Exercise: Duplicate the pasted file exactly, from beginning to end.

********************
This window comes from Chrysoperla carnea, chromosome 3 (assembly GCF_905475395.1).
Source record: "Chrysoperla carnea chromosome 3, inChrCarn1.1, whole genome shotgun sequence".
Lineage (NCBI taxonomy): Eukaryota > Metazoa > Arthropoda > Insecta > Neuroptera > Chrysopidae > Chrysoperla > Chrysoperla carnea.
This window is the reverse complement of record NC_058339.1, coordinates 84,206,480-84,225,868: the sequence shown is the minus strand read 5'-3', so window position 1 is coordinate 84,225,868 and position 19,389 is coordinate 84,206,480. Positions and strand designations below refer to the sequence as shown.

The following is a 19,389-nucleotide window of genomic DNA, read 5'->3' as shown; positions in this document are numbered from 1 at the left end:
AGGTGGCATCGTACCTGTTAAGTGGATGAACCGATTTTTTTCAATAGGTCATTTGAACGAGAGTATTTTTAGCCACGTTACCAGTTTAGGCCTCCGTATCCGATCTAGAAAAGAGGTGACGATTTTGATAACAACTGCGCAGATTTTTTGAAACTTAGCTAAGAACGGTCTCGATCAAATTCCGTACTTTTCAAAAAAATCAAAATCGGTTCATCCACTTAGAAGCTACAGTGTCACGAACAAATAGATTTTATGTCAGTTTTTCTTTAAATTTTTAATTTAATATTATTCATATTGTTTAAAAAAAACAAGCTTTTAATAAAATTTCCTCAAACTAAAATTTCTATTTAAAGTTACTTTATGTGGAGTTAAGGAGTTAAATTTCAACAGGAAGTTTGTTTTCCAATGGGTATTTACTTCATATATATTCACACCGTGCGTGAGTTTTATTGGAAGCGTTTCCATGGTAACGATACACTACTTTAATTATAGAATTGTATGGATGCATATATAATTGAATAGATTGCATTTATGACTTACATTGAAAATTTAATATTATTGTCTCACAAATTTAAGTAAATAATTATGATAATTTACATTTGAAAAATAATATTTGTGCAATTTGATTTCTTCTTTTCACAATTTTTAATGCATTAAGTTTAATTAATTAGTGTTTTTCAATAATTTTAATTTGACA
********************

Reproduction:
This window comes from Chrysoperla carnea, chromosome 3 (assembly GCF_905475395.1).
Source record: "Chrysoperla carnea chromosome 3, inChrCarn1.1, whole genome shotgun sequence".
Lineage (NCBI taxonomy): Eukaryota > Metazoa > Arthropoda > Insecta > Neuroptera > Chrysopidae > Chrysoperla > Chrysoperla carnea.
This window is the reverse complement of record NC_058339.1, coordinates 84,206,480-84,225,868: the sequence shown is the minus strand read 5'-3', so window position 1 is coordinate 84,225,868 and position 19,389 is coordinate 84,206,480. Positions and strand designations below refer to the sequence as shown.

The following is a 19,389-nucleotide window of genomic DNA, read 5'->3' as shown; positions in this document are numbered from 1 at the left end:
AGGTGGCATCGTACCTGTTAAGTGGATGAACCGATTTTTTTCAATAGGTCATTTGAACGAGAGTATTTTTAGCCACGTTACCAGTTTAGGCCTCCGTATCCGATCTAGAAAAGAGGTGACGATTTTGATAACAACTGCGCAGATTTTTTGAAACTTAGCTAAGAACGGTCTCGATCAAATTCCGTACTTTTCAAAAAAATCAAAATCGGTTCATCCACTTAGAAGCTACAGTGTCACGAACAAATAGATTTTATGTCAGTTTTTCTTTAAATTTTTAATTTAATATTATTCATATTGTTTAAAAAAAACAAGCTTTTAATAAAATTTCCTCAAACTAAAATTTCTATTTAAAGTTACTTTATGTGGAGTTAAGGAGTTAAATTTCAACAGGAAGTTTGTTTTCCAATGGGTATTTACTTCATATATATTCACACCGTGCGTGAGTTTTATTGGAAGCGTTTCCATGGTAACGATACACTACTTTAATTATAGAATTGTATGGATGCATATATAATTGAATAGATTGCATTTATGACTTACATTGAAAATTTAATATTATTGTCTCACAAATTTAAGTAAATAATTATGATAATTTACATTTGAAAAATAATATTTGTGCAATTTGATTTCTTCTTTTCACAATTTTTAATGCATTAAGTTTAATTAATTAGTGTTTTTCAATAATTTTAATTTGACA